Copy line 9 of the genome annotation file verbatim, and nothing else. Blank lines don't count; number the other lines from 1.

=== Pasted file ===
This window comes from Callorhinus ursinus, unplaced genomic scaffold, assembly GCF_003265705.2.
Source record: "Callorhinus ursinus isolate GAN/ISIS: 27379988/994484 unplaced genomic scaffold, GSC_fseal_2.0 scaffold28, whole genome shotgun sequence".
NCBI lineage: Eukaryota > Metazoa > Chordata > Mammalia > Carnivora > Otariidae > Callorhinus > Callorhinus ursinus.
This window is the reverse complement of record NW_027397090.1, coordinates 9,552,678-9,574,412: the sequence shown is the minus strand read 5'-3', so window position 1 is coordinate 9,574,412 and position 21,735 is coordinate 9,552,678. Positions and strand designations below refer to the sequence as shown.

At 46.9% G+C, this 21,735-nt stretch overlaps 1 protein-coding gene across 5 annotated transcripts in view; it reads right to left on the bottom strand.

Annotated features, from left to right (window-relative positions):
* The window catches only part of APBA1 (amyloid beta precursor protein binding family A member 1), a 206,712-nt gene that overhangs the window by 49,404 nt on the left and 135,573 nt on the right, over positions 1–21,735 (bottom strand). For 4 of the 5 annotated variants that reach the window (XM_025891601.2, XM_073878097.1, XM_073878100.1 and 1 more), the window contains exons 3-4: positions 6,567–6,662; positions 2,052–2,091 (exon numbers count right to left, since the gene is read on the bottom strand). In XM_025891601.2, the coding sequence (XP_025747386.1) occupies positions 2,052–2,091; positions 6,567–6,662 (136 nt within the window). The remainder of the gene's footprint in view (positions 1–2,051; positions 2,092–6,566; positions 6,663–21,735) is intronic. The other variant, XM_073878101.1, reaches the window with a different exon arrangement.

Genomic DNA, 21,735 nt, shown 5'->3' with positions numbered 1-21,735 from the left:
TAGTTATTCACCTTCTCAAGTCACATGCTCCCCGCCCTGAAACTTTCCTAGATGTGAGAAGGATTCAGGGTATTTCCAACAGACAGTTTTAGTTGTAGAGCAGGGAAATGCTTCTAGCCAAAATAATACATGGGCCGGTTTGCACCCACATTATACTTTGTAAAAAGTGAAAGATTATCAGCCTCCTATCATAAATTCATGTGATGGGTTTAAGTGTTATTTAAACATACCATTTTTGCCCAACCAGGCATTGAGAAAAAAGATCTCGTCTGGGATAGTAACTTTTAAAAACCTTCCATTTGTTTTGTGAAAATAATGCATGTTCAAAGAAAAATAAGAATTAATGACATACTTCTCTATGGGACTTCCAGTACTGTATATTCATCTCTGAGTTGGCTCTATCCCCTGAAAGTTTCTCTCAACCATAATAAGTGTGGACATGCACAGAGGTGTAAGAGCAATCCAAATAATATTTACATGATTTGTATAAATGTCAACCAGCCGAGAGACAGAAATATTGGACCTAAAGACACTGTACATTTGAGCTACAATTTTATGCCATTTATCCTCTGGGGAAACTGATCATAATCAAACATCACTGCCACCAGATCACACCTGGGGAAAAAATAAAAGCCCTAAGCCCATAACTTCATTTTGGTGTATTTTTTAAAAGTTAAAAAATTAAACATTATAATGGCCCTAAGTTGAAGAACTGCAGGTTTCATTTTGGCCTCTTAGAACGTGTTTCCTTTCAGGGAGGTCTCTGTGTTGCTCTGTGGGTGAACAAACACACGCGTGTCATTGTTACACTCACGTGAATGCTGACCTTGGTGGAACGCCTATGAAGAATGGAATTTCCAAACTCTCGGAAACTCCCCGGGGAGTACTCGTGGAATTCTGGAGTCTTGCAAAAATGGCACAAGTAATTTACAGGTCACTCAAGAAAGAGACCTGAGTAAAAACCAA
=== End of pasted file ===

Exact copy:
TAGTTATTCACCTTCTCAAGTCACATGCTCCCCGCCCTGAAACTTTCCTAGATGTGAGAAGGATTCAGGGTATTTCCAACAGACAGTTTTAGTTGTAGAGCAGGGAAATGCTTCTAGCCAAAATAATACATGGGCCGGTTTGCACCCACATTATACTTTGTAAAAAGTGAAAGATTATCAGCCTCCTATCATAAATTCATGTGATGGGTTTAAGTGTTATTTAAACATACCATTTTTGCCCAACCAGGCATTGAGAAAAAAGATCTCGTCTGGGATAGTAACTTTTAAAAACCTTCCATTTGTTTTGTGAAAATAATGCATGTTCAAAGAAAAATAAGAATTAATGACATACTTCTCTATGGGACTTCCAGTACTGTATATTCATCTCTGAGTTGGCTCTATCCCCTGAAAGTTTCTCTCAACCATAATAAGTGTGGACATGCACAGAGGTGTAAGAGCAATCCAAATAATATTTACATGATTTGTATAAATGTCAACCAGCCGAGAGACAGAAATATTGGACCTAAAGACACTGTACATTTGAGCTACAATTTTATGCCATTTATCCTCTGGGGAAACTGATCATAATCAAACATCACTGCCACCAGATCACACCTGGGGAAAAAATAAAAGCCCTAAGCCCATAACTTCATTTTGGTGTATTTTTTAAAAGTTAAAAAATTAAACATTATAATGGCCCTAAGTTGAAGAACTGCAGGTTTCATTTTGGCCTCTTAGAACGTGTTTCCTTTCAGGGAGGTCTCTGTGTTGCTCTGTGGGTGAACAAACACACGCGTGTCATTGTTACACTCACGTGAATGCTGACCTTGGTGGAACGCCTATGAAGAATGGAATTTCCAAACTCTCGGAAACTCCCCGGGGAGTACTCGTGGAATTCTGGAGTCTTGCAAAAATGGCACAAGTAATTTACAGGTCACTCAAGAAAGAGACCTGAGTAAAAACCAA